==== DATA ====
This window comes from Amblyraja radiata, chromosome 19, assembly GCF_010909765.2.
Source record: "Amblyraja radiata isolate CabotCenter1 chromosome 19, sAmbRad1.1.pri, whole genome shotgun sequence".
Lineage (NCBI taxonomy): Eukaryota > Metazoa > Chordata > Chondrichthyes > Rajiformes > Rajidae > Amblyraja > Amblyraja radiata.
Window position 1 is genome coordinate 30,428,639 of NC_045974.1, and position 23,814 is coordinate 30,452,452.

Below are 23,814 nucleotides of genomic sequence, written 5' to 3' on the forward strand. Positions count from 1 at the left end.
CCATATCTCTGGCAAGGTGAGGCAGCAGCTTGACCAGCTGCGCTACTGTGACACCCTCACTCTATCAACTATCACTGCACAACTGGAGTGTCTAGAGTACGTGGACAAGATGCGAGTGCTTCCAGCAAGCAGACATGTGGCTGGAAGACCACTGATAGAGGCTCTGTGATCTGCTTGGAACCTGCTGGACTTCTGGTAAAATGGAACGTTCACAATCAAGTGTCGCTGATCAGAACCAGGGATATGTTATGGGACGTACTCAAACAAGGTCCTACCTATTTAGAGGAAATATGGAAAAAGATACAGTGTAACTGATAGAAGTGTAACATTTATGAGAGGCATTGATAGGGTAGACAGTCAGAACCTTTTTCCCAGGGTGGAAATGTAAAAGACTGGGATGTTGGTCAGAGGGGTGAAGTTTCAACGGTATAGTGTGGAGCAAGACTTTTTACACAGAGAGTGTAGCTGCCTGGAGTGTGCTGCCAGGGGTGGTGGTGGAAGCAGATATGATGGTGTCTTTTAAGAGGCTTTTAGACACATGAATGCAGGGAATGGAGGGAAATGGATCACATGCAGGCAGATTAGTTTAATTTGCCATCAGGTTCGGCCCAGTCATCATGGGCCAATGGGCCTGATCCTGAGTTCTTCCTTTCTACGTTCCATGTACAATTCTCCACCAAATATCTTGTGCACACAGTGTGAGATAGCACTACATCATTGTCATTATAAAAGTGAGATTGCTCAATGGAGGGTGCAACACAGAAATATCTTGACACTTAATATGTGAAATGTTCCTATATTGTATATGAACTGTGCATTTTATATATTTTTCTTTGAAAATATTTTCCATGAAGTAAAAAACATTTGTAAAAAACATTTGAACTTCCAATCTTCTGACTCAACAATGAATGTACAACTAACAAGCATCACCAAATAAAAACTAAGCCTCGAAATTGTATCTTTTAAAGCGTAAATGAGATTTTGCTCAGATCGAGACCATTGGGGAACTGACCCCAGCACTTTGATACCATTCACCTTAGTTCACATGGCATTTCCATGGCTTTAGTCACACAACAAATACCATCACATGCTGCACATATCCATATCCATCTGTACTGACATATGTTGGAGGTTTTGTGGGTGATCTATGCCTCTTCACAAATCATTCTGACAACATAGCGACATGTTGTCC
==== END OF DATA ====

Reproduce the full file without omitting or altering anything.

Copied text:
This window comes from Amblyraja radiata, chromosome 19, assembly GCF_010909765.2.
Source record: "Amblyraja radiata isolate CabotCenter1 chromosome 19, sAmbRad1.1.pri, whole genome shotgun sequence".
Lineage (NCBI taxonomy): Eukaryota > Metazoa > Chordata > Chondrichthyes > Rajiformes > Rajidae > Amblyraja > Amblyraja radiata.
Window position 1 is genome coordinate 30,428,639 of NC_045974.1, and position 23,814 is coordinate 30,452,452.

Below are 23,814 nucleotides of genomic sequence, written 5' to 3' on the forward strand. Positions count from 1 at the left end.
CCATATCTCTGGCAAGGTGAGGCAGCAGCTTGACCAGCTGCGCTACTGTGACACCCTCACTCTATCAACTATCACTGCACAACTGGAGTGTCTAGAGTACGTGGACAAGATGCGAGTGCTTCCAGCAAGCAGACATGTGGCTGGAAGACCACTGATAGAGGCTCTGTGATCTGCTTGGAACCTGCTGGACTTCTGGTAAAATGGAACGTTCACAATCAAGTGTCGCTGATCAGAACCAGGGATATGTTATGGGACGTACTCAAACAAGGTCCTACCTATTTAGAGGAAATATGGAAAAAGATACAGTGTAACTGATAGAAGTGTAACATTTATGAGAGGCATTGATAGGGTAGACAGTCAGAACCTTTTTCCCAGGGTGGAAATGTAAAAGACTGGGATGTTGGTCAGAGGGGTGAAGTTTCAACGGTATAGTGTGGAGCAAGACTTTTTACACAGAGAGTGTAGCTGCCTGGAGTGTGCTGCCAGGGGTGGTGGTGGAAGCAGATATGATGGTGTCTTTTAAGAGGCTTTTAGACACATGAATGCAGGGAATGGAGGGAAATGGATCACATGCAGGCAGATTAGTTTAATTTGCCATCAGGTTCGGCCCAGTCATCATGGGCCAATGGGCCTGATCCTGAGTTCTTCCTTTCTACGTTCCATGTACAATTCTCCACCAAATATCTTGTGCACACAGTGTGAGATAGCACTACATCATTGTCATTATAAAAGTGAGATTGCTCAATGGAGGGTGCAACACAGAAATATCTTGACACTTAATATGTGAAATGTTCCTATATTGTATATGAACTGTGCATTTTATATATTTTTCTTTGAAAATATTTTCCATGAAGTAAAAAACATTTGTAAAAAACATTTGAACTTCCAATCTTCTGACTCAACAATGAATGTACAACTAACAAGCATCACCAAATAAAAACTAAGCCTCGAAATTGTATCTTTTAAAGCGTAAATGAGATTTTGCTCAGATCGAGACCATTGGGGAACTGACCCCAGCACTTTGATACCATTCACCTTAGTTCACATGGCATTTCCATGGCTTTAGTCACACAACAAATACCATCACATGCTGCACATATCCATATCCATCTGTACTGACATATGTTGGAGGTTTTGTGGGTGATCTATGCCTCTTCACAAATCATTCTGACAACATAGCGACATGTTGTCC